Most would approach somewhat coy, their eyes transfixed on the item as if it were a homing beam, somewhat excited no doubt, and as soon as it was handed to them, they would turn on the balls of their feet and depart… without uttering a word. I not only found that rather strange and in the bad manners category, and not good to enhance their character building.

Ali Akbar’s Fun’n’Games

In those days, I sponsored fun’n’games for children 10-15, both boys and girls in different villages. The games were very popular and much fun was had by all, Kids from surrounding villages rolled up on their bicycles (with additional passengers, or simply walked. It was the place to be on a Friday afternoon after Mosque prayers. It attracted hundreds weekly; producing a sea of happy smiling faces, you wouldn’t find anywhere else. The cricket tournament was particularly popular. The Grand Final drew crowds of around 5,000 people of all age groups.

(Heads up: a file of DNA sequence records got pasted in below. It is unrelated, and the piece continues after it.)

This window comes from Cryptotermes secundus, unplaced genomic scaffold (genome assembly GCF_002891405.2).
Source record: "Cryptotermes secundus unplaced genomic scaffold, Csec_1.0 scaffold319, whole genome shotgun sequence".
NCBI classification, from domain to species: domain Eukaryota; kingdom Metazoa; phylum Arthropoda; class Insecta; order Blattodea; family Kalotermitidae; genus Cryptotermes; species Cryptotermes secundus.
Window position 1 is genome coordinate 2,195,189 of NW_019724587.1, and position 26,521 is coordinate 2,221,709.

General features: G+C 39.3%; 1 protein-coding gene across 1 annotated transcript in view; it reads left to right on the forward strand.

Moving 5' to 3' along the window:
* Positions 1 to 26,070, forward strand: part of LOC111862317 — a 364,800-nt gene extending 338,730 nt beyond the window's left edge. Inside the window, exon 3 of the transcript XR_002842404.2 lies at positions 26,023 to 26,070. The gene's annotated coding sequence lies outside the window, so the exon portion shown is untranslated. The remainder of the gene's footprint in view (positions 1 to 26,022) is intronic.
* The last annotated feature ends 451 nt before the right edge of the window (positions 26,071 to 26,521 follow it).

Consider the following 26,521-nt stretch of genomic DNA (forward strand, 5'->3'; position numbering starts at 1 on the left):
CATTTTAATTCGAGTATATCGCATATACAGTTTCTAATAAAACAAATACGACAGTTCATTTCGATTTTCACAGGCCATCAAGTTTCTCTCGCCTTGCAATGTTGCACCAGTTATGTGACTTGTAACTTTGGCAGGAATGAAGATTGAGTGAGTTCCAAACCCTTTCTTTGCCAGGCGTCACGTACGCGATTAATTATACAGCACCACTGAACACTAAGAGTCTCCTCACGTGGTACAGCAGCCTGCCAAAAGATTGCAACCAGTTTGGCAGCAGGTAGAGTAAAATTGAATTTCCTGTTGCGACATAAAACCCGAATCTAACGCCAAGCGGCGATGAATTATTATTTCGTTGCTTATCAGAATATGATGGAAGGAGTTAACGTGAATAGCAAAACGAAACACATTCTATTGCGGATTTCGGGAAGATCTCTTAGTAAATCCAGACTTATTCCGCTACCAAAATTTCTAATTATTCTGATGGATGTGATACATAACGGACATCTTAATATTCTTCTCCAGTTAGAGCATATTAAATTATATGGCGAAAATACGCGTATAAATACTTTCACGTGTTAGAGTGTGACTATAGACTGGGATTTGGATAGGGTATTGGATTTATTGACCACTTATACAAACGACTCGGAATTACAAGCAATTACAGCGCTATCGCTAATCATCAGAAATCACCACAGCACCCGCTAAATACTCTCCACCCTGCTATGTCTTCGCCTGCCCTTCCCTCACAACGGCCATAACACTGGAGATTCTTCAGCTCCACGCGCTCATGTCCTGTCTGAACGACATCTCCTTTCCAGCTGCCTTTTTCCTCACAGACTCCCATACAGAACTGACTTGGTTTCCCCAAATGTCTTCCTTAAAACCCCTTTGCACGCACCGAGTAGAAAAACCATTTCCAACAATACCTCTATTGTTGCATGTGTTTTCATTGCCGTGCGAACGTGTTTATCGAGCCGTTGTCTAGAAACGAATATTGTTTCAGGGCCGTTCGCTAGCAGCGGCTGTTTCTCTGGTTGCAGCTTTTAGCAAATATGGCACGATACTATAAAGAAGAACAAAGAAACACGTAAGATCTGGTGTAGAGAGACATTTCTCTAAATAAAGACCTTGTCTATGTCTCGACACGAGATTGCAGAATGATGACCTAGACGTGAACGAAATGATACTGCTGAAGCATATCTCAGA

Time goes by quickly, especially between loan repayments. Many of the young players now are married (some with children) and holding down good jobs with Special Branch, banking institutions, and so on. It’s always pleasant to be attacked in the street with an ear-to-ear smile and a friendly ‘hello’ from the players who remember you from the Ali Akbar Fun’n’Ganes with great fondness.

Forgive me, I digress we were talking about the scarcity of ‘thank you’s in Bangladesh society.

So, during a meeting, my charity co-ordinator, Ali Akbar, discussed it thoroughly and we decided we do them and extra favour and endeavour to break their unacceptable habit. We make a rule proclaiming that if the person did not say ‘thanks’ or ‘dhonnobad’, we would take back the item from them to teach him or her a lesson they would remember for life!